The South Korean government has ordered the withdrawal of South Korean workers from the Kaesong Industrial Complex, almost emptying the park by April 29, 2013 and leaving only seven workers behind to negotiate unpaid wages for North Korean workers.
The Kaesong Industrial Complex of North Korea is a special collaborative venture with South Korea which began operating in 2004. North Korea offers South Korean companies with cheap labor and inexpensive land, and South Korean companies, in return, provides basic infrastructure, raw materiel and the capital to run the site and most importantly, employ North Korean workers and pay them with the precious foreign currency.
Until this most recent flare-up of tensions between the Koreas, business has thrived in the complex despite moments of cross-border conflict. As of early 2013, 53,000 North Korean employees in the complex collected around $90 million a year in wages, an important source of income for the impoverished North.
But the shutdown is a terrible financial blow for the South, as well. The South Korean government estimates [ko] the loss caused by the end of operations will be around one trillion Korean won (about 902 million United States dollars), while the companies involved claim [ko] it could surpass ten trillion won (about 9.02 billion US dollars).
South Korean hawks have flooded the Web welcoming the news of the country's withdrawal from the industrial complex, while others lamented the loss of the cooperative effort between North and South.
Some net users pointed out the shutdown means more than financial consequences:
@tenelux: 개성공단 피해액이 최대 10조원이 될 수도 있다고[...] 게다가 그 자리에 장사정포 다시 들어서면 안보리스크도 올라갈테고.
@tenelux: The loss of companies in the Kaesong Complex can amount to 10 trillion Korean won [...] Worse, what if that space is replaced with long-range missiles? It will only increase the national security risk.
@histopian: By building Kaesong Complex, the North’s army [in the region] moved 15 kilometers to the north [from their previous frontline]. The complex, furthermore, has made 50,000 North Korean workers think highly of South Korea’s [free-market economic] system and be willing to learn about it. Apart from pure economic profits aside, the military benefits should not be ignored. [link to related news article]
This particular tweet [ko] highlighting the significance of the Kaesong Complex has been retweeted more than 280 times:
@jiksseol: 개성공단은 상품만 찍어내 온 게 아니다. 이는 평화의 공장이자 숨쉬는 기념탑이고, 남북 사이 가장 현실적인 완충지대였다[...]
@jiksseol: Kaesong Industrial Complex is more than a place where they churn out products. It is where peace was made and it was a living monument of peace, and one of the most realistic buffer zones between two Koreas.
Intense verbal conflicts erupted online between hawkish conservatives and progressives who support the “Sunshine Policy” that made Kaesong possible in the first place. Under this policy, South Korea gave various economic aids to the North, so that “sunshine” would create a wedge between the North Korean regime and its people and eventually lead to reform from the inside. Conservatives lashed out at the North for politicizing the venture for years and even pointed the finger at the former South Korean president who initiated the venture. Since the Complex's opening in 2004, operations have intermittently halted as the North uses it to express its displeasure with the South by refusing South Koreans entry to the Complex:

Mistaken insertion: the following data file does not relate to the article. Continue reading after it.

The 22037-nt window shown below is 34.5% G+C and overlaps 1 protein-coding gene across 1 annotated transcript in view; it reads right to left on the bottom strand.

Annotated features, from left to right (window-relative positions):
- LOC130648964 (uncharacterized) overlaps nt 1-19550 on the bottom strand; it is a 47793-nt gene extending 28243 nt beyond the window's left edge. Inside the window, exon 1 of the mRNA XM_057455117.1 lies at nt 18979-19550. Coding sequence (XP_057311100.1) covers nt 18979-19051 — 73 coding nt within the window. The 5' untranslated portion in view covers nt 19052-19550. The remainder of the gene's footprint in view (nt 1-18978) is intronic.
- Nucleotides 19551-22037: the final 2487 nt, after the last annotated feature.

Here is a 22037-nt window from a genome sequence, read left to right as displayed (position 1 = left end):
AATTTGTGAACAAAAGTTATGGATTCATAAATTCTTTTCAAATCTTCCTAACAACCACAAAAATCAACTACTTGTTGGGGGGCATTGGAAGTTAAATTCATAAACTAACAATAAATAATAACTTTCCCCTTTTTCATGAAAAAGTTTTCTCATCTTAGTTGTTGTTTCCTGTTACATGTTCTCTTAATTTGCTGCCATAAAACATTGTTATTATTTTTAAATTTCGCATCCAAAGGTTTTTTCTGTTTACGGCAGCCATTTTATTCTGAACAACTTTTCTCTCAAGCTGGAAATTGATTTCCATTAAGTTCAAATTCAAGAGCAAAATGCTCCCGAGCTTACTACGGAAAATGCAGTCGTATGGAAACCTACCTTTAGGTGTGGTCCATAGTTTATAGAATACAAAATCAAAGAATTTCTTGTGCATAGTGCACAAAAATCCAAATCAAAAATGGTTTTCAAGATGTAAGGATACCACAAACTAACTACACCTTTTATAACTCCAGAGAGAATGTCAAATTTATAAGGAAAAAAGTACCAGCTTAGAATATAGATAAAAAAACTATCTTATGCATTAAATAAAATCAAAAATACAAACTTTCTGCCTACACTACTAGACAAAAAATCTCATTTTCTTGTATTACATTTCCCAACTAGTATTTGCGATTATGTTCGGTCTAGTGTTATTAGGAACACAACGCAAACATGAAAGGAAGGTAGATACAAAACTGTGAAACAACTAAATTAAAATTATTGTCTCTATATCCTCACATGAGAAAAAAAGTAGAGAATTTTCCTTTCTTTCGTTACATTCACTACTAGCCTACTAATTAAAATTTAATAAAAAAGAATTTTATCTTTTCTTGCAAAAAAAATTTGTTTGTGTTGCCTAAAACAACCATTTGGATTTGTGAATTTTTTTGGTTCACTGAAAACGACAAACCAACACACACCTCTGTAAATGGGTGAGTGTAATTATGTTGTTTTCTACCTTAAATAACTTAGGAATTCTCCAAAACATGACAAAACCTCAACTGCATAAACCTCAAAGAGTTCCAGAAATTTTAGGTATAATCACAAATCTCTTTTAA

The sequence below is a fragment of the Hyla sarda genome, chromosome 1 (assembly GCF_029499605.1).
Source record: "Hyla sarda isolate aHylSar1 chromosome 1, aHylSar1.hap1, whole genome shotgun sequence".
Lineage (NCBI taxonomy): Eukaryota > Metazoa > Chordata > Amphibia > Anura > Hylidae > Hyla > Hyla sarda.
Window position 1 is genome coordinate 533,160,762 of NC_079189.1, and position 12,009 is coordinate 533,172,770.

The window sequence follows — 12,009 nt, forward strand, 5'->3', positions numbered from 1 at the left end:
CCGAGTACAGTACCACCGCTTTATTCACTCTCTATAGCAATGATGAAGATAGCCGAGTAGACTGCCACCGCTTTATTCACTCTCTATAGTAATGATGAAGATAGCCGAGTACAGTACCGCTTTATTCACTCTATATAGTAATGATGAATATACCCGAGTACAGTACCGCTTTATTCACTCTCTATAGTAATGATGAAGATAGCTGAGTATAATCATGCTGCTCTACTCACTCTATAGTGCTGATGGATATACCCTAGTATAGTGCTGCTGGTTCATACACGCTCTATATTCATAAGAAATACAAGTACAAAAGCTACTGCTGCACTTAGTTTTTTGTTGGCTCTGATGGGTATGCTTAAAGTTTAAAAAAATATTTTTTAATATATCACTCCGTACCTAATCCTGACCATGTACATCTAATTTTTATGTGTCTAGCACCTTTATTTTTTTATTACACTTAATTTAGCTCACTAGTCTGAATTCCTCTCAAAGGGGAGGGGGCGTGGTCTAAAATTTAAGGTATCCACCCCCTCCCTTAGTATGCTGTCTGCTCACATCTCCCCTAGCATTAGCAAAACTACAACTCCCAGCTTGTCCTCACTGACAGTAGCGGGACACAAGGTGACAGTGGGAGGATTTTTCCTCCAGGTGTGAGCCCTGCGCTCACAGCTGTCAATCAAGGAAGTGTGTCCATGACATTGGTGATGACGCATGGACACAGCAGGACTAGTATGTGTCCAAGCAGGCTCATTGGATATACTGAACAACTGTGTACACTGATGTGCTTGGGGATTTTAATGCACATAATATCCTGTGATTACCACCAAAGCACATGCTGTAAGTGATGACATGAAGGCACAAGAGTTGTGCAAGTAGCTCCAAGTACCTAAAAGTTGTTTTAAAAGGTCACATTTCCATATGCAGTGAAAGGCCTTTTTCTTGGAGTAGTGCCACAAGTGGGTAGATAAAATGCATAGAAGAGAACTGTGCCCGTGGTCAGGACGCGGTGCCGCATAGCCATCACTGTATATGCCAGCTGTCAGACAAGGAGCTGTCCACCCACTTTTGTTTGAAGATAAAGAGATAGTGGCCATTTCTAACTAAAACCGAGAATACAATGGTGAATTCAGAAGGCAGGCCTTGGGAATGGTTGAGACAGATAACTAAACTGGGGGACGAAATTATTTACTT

@cosmicgag: 그리고 개성공단은 평화유지를 위한 남북 채널이라고 사기치는데 그래서 북괴가 대포 쏘고 마사일 쏠때 개성공단 통해서 알려줬나? 개그는 개그맨이 하는거지.. 진보팔이, 종북들은 정신 좀 차려야죠.
@cosmicgag: Some people falsely claim that Kaesong has been a [good] communication channel between the two Koreas that maintained peace. But think what the North did so far: did they warn us about their shelling and missile launch via Kaesong Complex? [No.] Don't kid yourself. It is not funny at all. You progressive scammers and pro-North people need to wake up.
@gvoice01: 개성공단은 평화의고리가 아니라 인질이고 볼모였지. 문제의 시작이 북이거늘[...]
@gvoice01: Kaesong Industrial Complex has been never been “the bridge to peace”, but rather the hostage [held by the North]. Every problem has originated from North Korea.
The mainstream media's use of the word “hostage” in its characterization of any South Korean worker in the Kaesong Complex has fueled accusations of biased, sensational reporting. Actually, the workers who actually stayed at the Complex said [ko] their stay was not unusual, with plenty of water and food no physical threats from North Korean side whatsoever. Some net users chimed in:
@sh4corea: 보수언론, 개성공단 기사 모두 엉터리. ‘돈벌이수단 폐쇄못해’ ‘인질우려’? 북한, 직원 한명 붙잡지 않았다. 정부의 인질구출작전? 정부와 언론이 합작으로 ‘007영화’ 시나리오 썼다. 개성공단, 스파이영화·소설 소재 아니다[...]
@sh4corea: Conservative media’s coverage on the Kaesong Complex is all sham. They claim that the North “held [South Korean] workers hostage” since they “cannot let go of the cash cow”, but actually the North did not ask, not even one worker, to stay. [Some media outlet's headline read] “The government pulled off the hostage-rescue operation”. It is a far-fetched 007 story co-written by the media and the government. Kaesong is not a subject of spy novel or movie.
As South Korean companies in the Kaesong Complex are facing near bankruptcy by the current crisis, some of them are planning to file a lawsuit against the government for their astronomical financial loss. Discussions formed around how to understand the case — whether to treat it as an ordinary civil loss in need of government help, or a damage inflicted by the government itself:
@murutukus: 개성공단 업체들이 정부 상대로 소송을 걸게 되면 그 판결은 과연 어떻게 되는 건가.. 정부의 대북 정책 변화에 따른 피해니까 이게 보상이 되는 건지 배상이 되는건지.
@murutukus: When companies in the complex file a lawsuit against the government, how should the court treat this case? Since it was damage done by the change of the government’s North Korean policy, should it be treated as “compensation” or “reparation“